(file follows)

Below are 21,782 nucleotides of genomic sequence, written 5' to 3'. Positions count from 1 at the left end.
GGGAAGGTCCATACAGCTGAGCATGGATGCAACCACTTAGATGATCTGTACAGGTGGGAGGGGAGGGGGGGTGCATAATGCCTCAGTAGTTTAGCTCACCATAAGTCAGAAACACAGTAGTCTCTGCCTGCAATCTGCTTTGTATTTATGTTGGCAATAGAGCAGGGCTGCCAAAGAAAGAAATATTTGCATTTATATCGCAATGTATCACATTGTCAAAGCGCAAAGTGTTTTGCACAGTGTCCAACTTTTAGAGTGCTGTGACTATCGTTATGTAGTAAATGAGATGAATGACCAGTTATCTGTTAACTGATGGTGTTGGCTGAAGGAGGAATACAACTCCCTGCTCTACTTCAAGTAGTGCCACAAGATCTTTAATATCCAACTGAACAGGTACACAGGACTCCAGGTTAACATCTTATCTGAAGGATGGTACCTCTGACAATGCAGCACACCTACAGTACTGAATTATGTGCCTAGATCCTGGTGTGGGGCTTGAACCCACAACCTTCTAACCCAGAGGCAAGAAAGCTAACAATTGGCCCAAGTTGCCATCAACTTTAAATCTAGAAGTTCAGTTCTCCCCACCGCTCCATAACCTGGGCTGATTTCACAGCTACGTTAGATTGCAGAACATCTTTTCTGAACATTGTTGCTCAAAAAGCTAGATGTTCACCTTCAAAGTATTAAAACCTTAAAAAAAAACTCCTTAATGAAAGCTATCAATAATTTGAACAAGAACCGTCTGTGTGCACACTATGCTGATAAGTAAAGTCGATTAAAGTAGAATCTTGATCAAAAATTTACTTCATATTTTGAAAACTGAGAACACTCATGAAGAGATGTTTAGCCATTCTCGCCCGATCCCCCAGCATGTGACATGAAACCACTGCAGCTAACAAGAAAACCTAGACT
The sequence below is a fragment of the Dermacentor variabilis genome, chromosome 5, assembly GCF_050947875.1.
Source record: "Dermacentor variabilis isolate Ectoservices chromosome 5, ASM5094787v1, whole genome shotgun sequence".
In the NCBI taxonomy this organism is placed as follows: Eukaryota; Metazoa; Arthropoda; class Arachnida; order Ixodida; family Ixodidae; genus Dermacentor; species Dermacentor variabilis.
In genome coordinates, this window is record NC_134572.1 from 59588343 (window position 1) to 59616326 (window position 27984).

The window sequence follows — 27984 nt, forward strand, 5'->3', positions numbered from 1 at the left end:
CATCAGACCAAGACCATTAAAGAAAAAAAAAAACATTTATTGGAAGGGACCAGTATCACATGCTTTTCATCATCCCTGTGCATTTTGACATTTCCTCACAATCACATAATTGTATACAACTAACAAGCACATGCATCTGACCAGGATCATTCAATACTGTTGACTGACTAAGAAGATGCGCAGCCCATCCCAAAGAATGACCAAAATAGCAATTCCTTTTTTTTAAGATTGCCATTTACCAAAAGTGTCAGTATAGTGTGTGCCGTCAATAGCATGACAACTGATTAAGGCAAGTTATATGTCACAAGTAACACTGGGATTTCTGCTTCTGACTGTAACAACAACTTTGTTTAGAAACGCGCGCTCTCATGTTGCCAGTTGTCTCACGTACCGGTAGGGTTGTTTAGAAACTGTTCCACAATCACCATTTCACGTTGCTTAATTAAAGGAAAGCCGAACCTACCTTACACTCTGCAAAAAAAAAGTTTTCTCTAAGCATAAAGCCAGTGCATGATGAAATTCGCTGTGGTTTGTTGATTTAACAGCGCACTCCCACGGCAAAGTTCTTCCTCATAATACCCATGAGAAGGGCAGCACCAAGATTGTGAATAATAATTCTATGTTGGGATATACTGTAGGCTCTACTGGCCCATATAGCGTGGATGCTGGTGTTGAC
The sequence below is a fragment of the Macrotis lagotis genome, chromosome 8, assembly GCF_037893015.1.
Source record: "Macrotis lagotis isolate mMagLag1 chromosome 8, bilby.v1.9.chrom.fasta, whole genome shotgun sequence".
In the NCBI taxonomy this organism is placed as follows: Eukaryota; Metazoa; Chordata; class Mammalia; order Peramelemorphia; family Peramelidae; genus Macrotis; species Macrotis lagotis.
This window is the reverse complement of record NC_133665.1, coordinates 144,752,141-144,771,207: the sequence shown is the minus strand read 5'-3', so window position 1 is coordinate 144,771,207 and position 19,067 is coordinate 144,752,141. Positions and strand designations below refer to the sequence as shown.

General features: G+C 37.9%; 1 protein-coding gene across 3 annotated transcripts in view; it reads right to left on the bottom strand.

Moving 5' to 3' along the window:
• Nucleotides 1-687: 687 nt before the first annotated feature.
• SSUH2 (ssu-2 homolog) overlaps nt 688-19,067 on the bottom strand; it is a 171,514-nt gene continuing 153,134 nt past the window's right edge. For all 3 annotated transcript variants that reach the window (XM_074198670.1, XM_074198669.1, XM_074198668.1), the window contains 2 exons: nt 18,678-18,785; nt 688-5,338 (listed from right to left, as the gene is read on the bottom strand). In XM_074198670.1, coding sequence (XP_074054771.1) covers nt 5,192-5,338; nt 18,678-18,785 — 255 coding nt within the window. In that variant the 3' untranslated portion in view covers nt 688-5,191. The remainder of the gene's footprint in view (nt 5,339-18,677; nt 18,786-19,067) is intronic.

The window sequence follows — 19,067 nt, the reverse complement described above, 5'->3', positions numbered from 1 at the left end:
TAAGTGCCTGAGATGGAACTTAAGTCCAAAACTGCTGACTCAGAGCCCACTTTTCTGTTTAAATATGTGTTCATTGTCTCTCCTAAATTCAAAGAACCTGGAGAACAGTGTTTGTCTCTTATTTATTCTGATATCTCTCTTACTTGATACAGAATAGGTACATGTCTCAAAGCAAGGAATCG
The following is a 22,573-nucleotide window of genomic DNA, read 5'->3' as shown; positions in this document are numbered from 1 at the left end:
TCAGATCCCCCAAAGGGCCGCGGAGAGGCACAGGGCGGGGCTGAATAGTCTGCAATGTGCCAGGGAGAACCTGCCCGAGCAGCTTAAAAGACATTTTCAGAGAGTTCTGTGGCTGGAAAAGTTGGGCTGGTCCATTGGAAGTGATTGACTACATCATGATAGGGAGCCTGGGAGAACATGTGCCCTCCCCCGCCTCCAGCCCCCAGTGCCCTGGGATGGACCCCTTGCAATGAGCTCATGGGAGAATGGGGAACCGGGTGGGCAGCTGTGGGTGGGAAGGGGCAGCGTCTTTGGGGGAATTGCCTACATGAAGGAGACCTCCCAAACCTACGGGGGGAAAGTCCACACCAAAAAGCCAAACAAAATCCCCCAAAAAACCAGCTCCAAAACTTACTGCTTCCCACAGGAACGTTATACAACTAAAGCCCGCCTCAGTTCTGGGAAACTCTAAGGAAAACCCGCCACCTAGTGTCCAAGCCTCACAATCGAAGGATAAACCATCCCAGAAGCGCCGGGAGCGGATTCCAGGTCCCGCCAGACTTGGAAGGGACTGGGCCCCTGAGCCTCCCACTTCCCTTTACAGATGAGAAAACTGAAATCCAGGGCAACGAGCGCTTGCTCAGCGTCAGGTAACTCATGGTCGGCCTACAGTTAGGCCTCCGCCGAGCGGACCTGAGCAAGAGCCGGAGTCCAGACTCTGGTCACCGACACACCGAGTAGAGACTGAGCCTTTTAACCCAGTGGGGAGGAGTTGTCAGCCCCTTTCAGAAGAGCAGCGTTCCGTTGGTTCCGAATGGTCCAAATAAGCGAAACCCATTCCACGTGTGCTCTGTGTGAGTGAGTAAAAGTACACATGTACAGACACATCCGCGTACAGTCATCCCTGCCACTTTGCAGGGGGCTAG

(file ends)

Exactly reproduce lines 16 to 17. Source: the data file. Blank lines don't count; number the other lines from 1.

• SSUH2 (ssu-2 homolog) overlaps nt 688-19,067 on the bottom strand; it is a 171,514-nt gene continuing 153,134 nt past the window's right edge. For all 3 annotated transcript variants that reach the window (XM_074198670.1, XM_074198669.1, XM_074198668.1), the window contains 2 exons: nt 18,678-18,785; nt 688-5,338 (listed from right to left, as the gene is read on the bottom strand). In XM_074198670.1, coding sequence (XP_074054771.1) covers nt 5,192-5,338; nt 18,678-18,785 — 255 coding nt within the window. In that variant the 3' untranslated portion in view covers nt 688-5,191. The remainder of the gene's footprint in view (nt 5,339-18,677; nt 18,786-19,067) is intronic.

The window sequence follows — 19,067 nt, the reverse complement described above, 5'->3', positions numbered from 1 at the left end: